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Stereotypes are televised


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In most recent memory, television has been at the peak of both popularity and quality. New hit TV shows like “Transparent” and “Game of Thrones” have become staples in mainstream media and award shows alike. However many of these shows, whether intentional or not, are filled with stereotypes.
Just recently a new wave of television shows has been introduced that center around a more diverse cast rather than around the typical white family. Shows like “Fresh Off the Boat” and “Black-ish” have made headlines for their focuses on Asian and black families. Though these series have a broad representation of minorities in the media, some argue that they incorrectly represent the cultures. These groups are portrayed with heavy stereotypes that can be seen as offensive.
“The Big Bang Theory,” one of the most popular TV shows on network television, is one of the most prolific examples of offensive stereotypes. The show revolves around four young nerds living their day to day lives working out problems with work and relationships. Though they are the show’s forerunners, nerds are portrayed in a negative light.

“They make it seem like [nerds are] all very antisocial, can’t talk to women and [are] overall socially inept towards society.””

— Timothy Wilbur

said junior Timothy Wilbur. “I know a lot of people who do fall into that [stereotype] but I know more who don’t.”
The nerd stereotype has been used countless times in TV shows and film. Notable examples include Steve Urkel from “Family Matters” and Dwight Schrute from “The Office.” Yet at a time when nerd culture has become mainstream and part of popular culture, stereotypical portrayals of white antisocial personalities might rub people the wrong way.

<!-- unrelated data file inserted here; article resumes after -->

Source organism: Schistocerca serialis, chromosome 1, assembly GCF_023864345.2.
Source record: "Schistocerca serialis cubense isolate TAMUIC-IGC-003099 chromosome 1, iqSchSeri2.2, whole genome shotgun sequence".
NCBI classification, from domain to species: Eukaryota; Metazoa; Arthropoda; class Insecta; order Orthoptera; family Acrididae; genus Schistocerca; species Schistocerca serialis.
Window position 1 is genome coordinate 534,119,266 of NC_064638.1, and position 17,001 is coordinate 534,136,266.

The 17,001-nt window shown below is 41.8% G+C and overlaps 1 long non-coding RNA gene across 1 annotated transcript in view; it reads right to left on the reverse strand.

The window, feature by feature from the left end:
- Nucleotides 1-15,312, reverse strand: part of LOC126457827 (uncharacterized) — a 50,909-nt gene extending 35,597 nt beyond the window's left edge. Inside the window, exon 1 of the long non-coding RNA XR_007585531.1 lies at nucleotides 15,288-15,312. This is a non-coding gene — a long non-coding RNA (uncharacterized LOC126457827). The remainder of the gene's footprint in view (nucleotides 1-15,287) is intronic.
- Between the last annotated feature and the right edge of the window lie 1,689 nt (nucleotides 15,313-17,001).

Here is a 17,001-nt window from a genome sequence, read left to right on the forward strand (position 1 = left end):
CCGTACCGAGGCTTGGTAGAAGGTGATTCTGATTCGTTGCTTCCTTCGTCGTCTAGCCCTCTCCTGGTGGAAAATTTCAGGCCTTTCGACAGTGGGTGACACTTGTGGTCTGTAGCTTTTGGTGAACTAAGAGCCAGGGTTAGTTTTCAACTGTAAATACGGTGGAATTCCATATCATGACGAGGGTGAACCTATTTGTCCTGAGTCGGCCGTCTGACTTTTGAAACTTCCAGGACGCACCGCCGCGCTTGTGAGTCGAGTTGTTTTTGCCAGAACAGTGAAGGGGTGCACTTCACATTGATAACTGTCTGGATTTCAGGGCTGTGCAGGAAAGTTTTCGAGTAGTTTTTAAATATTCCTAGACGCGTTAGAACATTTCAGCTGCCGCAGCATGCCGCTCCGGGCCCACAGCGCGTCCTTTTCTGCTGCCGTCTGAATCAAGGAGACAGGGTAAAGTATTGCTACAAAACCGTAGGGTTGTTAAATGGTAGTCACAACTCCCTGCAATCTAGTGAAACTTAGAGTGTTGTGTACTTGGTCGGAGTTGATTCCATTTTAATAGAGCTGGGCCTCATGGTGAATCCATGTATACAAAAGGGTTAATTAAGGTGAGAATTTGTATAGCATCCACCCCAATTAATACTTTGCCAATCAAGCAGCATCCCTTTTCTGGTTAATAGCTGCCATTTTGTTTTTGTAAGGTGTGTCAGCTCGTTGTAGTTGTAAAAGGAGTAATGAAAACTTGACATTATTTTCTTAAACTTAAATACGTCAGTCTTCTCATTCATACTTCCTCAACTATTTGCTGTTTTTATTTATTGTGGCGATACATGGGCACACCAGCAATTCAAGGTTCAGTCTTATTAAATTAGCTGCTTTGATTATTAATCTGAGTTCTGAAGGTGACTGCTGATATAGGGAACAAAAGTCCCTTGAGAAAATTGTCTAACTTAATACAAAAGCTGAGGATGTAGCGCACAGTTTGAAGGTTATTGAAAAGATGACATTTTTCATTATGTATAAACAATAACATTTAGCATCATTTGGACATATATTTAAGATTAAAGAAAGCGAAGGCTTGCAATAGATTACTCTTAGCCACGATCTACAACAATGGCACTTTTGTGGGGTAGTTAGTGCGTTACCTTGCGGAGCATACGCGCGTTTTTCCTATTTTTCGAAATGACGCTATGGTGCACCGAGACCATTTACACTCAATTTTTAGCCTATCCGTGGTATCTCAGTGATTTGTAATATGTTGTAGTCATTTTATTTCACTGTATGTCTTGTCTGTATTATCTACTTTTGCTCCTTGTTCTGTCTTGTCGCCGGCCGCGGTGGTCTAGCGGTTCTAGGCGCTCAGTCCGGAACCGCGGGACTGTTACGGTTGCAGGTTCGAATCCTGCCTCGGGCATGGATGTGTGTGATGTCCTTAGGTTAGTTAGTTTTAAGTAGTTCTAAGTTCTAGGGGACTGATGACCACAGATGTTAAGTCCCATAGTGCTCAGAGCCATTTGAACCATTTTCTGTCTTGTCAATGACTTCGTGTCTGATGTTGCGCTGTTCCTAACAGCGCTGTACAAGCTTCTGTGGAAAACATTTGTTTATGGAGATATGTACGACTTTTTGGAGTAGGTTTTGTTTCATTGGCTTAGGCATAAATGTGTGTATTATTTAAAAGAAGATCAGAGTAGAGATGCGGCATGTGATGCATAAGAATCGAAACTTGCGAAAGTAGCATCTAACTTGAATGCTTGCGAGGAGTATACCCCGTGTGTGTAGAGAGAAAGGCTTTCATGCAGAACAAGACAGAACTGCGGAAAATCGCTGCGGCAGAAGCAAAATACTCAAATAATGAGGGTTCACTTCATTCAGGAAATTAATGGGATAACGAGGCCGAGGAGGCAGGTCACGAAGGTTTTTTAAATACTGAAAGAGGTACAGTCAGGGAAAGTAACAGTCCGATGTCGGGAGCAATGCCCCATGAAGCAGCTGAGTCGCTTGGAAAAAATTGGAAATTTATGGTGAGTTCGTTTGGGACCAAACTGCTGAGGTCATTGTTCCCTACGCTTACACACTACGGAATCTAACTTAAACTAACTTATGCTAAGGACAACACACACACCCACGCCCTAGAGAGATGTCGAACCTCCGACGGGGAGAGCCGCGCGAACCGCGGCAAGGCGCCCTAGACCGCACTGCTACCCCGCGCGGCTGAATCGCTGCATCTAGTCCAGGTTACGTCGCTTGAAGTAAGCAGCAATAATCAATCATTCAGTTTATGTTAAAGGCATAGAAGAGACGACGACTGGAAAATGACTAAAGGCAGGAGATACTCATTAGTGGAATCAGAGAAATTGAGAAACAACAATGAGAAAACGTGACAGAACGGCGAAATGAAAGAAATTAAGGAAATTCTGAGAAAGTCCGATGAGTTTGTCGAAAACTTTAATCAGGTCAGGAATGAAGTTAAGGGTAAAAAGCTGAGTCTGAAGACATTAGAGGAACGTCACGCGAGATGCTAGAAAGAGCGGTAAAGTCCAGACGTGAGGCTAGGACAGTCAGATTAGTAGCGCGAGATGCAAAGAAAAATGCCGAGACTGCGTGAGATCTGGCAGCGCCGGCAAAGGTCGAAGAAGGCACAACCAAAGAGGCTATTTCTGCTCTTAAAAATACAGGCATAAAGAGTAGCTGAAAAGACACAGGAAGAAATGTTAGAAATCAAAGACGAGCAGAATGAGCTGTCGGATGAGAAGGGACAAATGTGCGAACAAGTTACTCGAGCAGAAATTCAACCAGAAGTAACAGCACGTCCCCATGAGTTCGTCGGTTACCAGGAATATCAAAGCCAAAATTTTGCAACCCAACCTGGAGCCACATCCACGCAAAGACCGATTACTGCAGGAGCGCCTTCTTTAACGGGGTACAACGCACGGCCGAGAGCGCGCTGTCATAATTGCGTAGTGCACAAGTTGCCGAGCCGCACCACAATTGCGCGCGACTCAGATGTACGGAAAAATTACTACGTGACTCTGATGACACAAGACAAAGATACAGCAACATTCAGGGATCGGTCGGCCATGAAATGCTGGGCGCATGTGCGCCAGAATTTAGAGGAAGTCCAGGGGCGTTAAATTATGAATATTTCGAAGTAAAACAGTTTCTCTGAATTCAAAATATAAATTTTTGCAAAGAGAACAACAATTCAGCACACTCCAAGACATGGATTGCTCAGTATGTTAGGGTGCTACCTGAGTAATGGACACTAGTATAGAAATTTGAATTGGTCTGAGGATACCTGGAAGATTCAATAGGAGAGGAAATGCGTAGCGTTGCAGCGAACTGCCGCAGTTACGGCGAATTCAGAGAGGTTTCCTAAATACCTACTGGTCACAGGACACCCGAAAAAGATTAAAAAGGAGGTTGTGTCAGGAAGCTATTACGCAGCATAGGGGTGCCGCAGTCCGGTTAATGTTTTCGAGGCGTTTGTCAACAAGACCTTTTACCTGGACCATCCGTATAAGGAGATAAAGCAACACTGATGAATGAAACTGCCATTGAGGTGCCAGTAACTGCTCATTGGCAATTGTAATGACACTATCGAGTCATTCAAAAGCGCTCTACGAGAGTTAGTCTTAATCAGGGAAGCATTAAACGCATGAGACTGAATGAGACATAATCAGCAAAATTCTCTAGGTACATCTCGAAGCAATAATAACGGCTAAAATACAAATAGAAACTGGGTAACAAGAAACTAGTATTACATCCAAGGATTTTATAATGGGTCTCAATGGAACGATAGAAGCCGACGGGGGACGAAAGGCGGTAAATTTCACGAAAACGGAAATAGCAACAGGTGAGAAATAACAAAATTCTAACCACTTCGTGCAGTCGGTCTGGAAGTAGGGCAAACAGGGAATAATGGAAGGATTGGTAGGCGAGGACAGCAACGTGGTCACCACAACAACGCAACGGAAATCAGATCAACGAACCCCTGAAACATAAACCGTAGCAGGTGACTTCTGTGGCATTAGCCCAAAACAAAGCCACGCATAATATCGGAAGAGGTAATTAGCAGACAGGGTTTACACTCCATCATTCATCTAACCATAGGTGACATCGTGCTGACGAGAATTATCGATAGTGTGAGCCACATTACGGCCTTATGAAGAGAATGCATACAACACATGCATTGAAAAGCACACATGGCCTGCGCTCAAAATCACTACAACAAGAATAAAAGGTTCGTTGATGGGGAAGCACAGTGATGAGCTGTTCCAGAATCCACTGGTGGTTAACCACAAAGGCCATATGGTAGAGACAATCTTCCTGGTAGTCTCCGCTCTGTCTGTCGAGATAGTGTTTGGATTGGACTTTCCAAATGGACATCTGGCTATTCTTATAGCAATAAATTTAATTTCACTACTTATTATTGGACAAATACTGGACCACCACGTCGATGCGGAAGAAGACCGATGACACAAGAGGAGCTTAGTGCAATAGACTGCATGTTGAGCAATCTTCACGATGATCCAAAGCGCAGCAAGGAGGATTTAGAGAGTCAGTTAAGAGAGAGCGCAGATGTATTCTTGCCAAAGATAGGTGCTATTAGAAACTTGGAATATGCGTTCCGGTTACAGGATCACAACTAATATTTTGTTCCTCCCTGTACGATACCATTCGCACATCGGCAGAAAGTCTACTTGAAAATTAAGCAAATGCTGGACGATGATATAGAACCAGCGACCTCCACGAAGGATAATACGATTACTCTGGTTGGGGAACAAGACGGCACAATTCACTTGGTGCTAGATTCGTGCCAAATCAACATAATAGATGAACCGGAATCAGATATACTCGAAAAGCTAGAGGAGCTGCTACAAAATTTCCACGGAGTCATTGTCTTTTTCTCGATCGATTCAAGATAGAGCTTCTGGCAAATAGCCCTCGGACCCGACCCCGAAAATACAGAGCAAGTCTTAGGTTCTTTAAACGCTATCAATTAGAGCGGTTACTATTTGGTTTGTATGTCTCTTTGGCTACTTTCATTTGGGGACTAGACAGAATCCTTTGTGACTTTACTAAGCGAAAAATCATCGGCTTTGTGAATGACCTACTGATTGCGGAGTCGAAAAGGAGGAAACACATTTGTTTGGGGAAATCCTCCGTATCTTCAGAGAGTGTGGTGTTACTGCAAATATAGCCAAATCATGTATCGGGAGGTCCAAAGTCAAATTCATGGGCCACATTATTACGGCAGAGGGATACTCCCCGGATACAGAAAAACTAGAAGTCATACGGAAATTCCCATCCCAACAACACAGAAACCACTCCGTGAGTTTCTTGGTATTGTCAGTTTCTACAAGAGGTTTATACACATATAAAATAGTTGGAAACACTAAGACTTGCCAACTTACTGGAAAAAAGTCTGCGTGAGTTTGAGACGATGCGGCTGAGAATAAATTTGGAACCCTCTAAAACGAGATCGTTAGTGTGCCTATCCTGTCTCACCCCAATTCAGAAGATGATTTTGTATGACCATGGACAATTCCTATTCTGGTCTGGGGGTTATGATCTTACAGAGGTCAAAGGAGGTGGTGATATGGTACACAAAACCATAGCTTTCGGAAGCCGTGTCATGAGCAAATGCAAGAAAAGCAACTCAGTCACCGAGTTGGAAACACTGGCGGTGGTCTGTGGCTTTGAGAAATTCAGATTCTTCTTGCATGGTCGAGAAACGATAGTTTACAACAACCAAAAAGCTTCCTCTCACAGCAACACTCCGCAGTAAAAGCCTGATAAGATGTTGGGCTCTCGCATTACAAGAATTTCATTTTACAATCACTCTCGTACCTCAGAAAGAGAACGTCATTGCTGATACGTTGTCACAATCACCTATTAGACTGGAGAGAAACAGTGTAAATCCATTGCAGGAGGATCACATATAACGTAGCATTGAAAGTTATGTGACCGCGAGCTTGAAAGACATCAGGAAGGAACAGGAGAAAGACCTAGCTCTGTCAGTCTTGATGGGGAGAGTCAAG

Another popular show that often uses stereotypes is “Modern Family.” This comedy is about several different branches of a family who deal with problems that many families encounter in real life today. However a few of these characters are based on stereotypes that can be perceived as offensive.
“They use [Cameron and Mitchell’s] sexuality as a joke sometimes,” said sophomore Judy Jaques. Cameron Tucker, a character on the show, is heavily based on stereotypes of gay men, presumably for comedic effect. To some people this can be seen as offensive but others might see it as nothing but a joke.
Stereotypes will forever be a part of mainstream media and many will be harmful but are there examples of stereotypes being played off right? The CW’s new hit “Jane the Virgin” does exactly that by showing what many agree to be a true representation of Hispanic family life. The show revolves around a young Hispanic woman who becomes pregnant after accidentally being artificially inseminated.
The show is a satire of Latin soap operas and telenovelas that emphasize over-the-top characters and dilemmas. “The irony of it is that Jane’s dad is a famous telenovela star who plays a parody of himself by being dramatic on and off the screen,” said senior Luci Alcon.
But the show does more than simply show a satirical version of Hispanic life. It also touches on minorities’ real life situations, such as immigration, that typically wouldn’t be shown on network television.
“The grandma is an immigrant who is also illegal. Her constant fear of the police and being deported is something that other people watching face. It’s something that I fear, not with me but with my parents and other people’s parents. It’s something relatable but it is never shown as super stereotypical. It’s just the right amount of satire so it doesn’t become distasteful,” said Alcon.
The TV game is changing rapidly with more new shows that bring in a broader audience every night. Though shows with more diverse racial casts that do not rely on heavy stereotypes exist, they are still a minority in the TV guide.
“I know there’s a lot of people who don’t know the struggles people go through so I’m glad that shows like these shed light just a little bit on these situations to make people aware of minorities’ lives,” said Alcon.

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Stereotypes are televised